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As Japanese Prime Minister Shinzo Abe tours the U.S. this week, he has a state dinner at the White House and will be the first Japanese prime minister to address a joint meeting of Congress. But while he prepares to lay out a vision for the future, not all is well in his own East Asian neighborhood, where the past remains a huge source of tension.

The Pentagon says women could be eligible for all combat roles in the military by next year, but some women already have been fighting — and dying — for their country. They're serving right alongside elite special operations units, such as the Navy SEALs or Army Rangers.

It's part of an effort to connect with half of the Afghan population that was off-limits to male soldiers: the women. Some military leaders considered reaching them one of the keys to winning the war.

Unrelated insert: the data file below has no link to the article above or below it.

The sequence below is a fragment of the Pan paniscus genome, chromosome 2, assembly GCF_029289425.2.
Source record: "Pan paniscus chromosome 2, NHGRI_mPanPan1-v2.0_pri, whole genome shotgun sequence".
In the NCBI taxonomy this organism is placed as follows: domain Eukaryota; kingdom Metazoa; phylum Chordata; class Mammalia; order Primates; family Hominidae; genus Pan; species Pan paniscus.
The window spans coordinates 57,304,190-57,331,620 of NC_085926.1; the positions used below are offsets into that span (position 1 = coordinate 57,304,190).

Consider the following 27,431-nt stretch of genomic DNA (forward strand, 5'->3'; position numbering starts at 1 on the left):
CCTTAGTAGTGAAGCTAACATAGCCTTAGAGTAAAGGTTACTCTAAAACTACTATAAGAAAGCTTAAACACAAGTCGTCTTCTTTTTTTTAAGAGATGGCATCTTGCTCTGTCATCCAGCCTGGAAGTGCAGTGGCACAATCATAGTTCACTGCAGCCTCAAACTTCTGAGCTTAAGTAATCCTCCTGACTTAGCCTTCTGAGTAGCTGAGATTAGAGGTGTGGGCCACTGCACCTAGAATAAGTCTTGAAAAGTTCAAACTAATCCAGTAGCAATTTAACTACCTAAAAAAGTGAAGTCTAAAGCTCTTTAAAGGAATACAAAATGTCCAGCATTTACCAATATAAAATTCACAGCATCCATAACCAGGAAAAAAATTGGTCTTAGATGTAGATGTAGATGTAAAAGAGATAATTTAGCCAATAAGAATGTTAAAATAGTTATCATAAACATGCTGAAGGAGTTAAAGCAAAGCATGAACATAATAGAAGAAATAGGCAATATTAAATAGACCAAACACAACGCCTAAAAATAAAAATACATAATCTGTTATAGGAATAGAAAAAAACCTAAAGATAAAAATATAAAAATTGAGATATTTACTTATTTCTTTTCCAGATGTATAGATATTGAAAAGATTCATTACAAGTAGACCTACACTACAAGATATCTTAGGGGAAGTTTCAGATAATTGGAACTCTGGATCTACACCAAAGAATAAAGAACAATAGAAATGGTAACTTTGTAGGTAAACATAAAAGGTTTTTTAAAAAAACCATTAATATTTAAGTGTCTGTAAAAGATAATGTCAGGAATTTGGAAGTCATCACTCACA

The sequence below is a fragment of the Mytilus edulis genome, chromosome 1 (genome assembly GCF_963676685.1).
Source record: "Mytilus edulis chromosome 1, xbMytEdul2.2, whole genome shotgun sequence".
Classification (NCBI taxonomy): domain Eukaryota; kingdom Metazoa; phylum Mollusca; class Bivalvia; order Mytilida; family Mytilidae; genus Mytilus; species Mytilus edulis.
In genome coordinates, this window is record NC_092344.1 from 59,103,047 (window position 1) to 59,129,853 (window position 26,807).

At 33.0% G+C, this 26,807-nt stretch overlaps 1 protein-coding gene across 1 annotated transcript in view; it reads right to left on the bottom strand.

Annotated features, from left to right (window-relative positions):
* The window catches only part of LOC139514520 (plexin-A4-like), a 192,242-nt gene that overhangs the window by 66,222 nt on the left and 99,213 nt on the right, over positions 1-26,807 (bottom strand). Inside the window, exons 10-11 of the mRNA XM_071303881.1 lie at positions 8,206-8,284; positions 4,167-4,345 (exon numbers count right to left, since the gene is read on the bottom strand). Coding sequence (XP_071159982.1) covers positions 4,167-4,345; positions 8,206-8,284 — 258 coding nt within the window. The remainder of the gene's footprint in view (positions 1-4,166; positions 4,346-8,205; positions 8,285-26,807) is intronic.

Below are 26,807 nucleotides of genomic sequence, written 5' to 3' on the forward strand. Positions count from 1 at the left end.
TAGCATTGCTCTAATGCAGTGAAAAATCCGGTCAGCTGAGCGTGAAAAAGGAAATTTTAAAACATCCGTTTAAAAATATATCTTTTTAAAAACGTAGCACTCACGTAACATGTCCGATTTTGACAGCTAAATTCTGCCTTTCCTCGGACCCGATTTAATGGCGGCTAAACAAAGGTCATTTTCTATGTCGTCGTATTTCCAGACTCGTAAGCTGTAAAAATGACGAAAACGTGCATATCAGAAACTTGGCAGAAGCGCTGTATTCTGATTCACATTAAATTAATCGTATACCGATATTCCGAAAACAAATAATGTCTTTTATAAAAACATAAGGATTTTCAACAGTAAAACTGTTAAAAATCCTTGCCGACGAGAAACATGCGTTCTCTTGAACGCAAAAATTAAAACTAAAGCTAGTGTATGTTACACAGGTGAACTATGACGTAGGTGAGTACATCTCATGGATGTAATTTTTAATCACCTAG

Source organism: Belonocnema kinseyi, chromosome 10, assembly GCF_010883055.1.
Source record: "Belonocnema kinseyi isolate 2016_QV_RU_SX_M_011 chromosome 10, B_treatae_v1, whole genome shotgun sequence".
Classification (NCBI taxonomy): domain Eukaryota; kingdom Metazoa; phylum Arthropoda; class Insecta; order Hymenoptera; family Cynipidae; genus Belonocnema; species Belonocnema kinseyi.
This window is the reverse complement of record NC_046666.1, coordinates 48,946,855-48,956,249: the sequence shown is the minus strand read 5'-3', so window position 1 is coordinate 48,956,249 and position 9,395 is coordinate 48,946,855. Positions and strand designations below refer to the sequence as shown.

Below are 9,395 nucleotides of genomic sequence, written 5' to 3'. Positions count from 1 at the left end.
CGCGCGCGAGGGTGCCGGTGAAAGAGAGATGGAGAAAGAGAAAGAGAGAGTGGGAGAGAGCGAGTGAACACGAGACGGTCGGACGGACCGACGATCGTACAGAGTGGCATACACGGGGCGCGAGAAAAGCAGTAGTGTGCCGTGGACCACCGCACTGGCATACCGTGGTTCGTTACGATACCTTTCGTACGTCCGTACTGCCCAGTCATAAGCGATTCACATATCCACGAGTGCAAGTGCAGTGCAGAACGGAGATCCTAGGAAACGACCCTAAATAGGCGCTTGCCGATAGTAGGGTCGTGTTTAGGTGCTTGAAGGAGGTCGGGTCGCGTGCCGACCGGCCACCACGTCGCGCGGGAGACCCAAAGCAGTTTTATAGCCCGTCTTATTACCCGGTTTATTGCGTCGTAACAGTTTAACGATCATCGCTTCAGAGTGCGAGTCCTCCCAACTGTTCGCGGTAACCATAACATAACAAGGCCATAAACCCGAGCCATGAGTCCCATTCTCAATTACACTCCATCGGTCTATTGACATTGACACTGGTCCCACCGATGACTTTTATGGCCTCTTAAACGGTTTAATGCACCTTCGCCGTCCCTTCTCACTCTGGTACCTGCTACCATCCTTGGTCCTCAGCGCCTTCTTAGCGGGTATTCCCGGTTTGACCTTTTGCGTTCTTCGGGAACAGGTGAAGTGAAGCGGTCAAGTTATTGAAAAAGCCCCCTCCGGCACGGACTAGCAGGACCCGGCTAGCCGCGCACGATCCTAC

Updated at 8:55 a.m. ET

More than 5,000 people are confirmed dead from Saturday's earthquake just outside Kathmandu, Nepal. Nearly 11,000 more were injured, according to Nepal's National Emergency Operation Center.

From Kathmandu, NPR's Kirk Siegler reports that strong tremors are continuing:

How Tech Firms Are Helping People In The Nepal Earthquake Zone

15 hours ago

The feeling that tech giants such as Facebook and Google know exactly where we are and what we're doing can be uncomfortable. Targeted advertisements or suggestions based on our location can feel like an invasion of privacy.

But the collection of our digital data has an upside in certain circumstances, and the aftermath of the massive earthquake in Nepal provides a good example.

Thanks to the fast-growing sharing economy, anyone can make money renting out his home or car — or by becoming a personal chef.

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